How do we notice gender bias and conditioned role playing in our own behaviour?

I think gender bias influences us in all ways. From the time we were born we were dressed in different clothes, shown different toys or encouraged to play differently based on gender. Gender is a performance, and it determines our actions. I think breaking down the gender myths is really about coming back into our bodies as whole beings, noticing when we feel uncomfortable, stifled or unhappy because of the roles we take on, and asking ourselves why. I think it's about rediscovering what makes us feel whole, and what doesn't. Not only what we 'should' put into a relationship, but what a relationship makes us feel. I think we learn to let go of the 'rules' when we lean into ourselves, get to know our own embodied feelings and beliefs, and we give ourselves the space to explore these feelings. Sharing this with a partner will increase our emotional intimacy.

Many men seem to have good intentions, but because of conditioning, fall into prejudiced or biased behaviour. How can we help them see how this perpetuates an unhealthy patriarchy, without alienating them?

I think the way forward is to work in non-divisive ways, working to share thoughts and experiences. If everything we hold within us was once between us, then by sharing new thoughts and ideas, we seed possibilities for change. Ken Gergen shared that we are the result of all of the interactions we've had, and that we bring these interactions into every new conversation. We can debate what is right or wrong, or we can feel together, working towards new possibilities for a different future. I think when we create conditions where we speak, share, empathise and explore how 'we' can make a better world together, we can leave behind a space for rebuttals.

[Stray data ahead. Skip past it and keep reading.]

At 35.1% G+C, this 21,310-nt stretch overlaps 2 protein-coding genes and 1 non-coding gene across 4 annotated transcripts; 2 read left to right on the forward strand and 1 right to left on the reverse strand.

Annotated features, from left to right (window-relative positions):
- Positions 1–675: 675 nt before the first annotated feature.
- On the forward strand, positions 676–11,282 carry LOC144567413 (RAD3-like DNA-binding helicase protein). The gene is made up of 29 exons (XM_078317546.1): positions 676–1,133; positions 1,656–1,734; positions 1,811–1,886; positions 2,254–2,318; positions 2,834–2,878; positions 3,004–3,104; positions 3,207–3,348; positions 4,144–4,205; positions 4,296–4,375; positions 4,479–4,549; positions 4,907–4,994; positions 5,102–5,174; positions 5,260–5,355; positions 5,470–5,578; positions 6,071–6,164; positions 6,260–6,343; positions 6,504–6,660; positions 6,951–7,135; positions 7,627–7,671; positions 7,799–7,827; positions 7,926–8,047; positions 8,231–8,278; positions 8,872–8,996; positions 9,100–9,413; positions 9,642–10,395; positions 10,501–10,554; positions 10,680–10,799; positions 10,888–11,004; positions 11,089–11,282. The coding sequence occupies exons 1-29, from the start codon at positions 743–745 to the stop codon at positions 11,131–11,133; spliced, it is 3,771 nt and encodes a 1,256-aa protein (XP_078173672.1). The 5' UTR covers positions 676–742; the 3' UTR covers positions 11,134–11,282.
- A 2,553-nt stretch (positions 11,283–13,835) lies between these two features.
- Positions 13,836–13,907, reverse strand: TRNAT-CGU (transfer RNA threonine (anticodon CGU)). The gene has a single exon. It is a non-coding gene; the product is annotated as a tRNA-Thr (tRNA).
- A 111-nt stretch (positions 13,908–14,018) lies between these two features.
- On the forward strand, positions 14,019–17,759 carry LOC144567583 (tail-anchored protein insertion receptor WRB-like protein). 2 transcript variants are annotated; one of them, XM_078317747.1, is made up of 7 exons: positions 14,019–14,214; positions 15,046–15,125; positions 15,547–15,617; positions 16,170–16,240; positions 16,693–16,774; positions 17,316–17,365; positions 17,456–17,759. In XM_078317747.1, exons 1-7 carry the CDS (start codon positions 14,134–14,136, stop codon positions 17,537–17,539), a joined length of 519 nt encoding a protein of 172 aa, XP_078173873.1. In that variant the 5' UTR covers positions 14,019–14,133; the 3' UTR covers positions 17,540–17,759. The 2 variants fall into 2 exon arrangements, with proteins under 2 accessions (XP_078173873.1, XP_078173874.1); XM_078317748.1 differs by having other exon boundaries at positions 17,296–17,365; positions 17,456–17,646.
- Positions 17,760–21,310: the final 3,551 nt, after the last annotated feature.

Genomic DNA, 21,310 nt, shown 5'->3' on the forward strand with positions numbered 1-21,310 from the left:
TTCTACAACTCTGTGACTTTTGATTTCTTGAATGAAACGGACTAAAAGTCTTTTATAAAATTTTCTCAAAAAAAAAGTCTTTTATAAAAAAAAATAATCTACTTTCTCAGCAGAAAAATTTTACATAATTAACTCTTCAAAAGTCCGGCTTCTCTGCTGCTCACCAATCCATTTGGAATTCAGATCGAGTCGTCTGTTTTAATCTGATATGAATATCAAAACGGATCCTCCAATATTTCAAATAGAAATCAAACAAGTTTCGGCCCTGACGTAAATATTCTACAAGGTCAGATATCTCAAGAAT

I think by encouraging men to see that feminism doesn't fight men, but it challenges narrow belief systems about both men and women, and that these belief systems can be very damaging to both genders. Feminism wishes to disentangle patriarchy. Brene Brown spoke about shame in relation to gender norms, and the expectations both genders have of one another. She said that while she was sharing at a conference about the shame placed on women, a man came up to her and said "How convenient to only look at struggles women face. Let me tell you, as a man, if I fall off my horse, I will be judged too. " When we understand each other, and how we can work to reduce our struggles, we can work towards a better world for all people.

Is there anything you’d like to add, or that you’re very passionate about, with this subject?

I am passionate about working towards a less exploitative world, where people are not made to feel shame for who we are. From my perspective, this can only come into place when we truly value 'being' as well as all of life. When we value each other I think we will learn to care, or to 'tend to' the needs we share. Wherever there is exploitation of one of us, we risk exploiting any of us. By working together with compassion and with solidarity to reduce the shame which perpetuates injustices, I think we will be able to join together, using our individual talents, to create a better future. As Shelley Sacks shares, a series of small acts can create a landslide.

Shooting silliness with Peter Driessel Photography.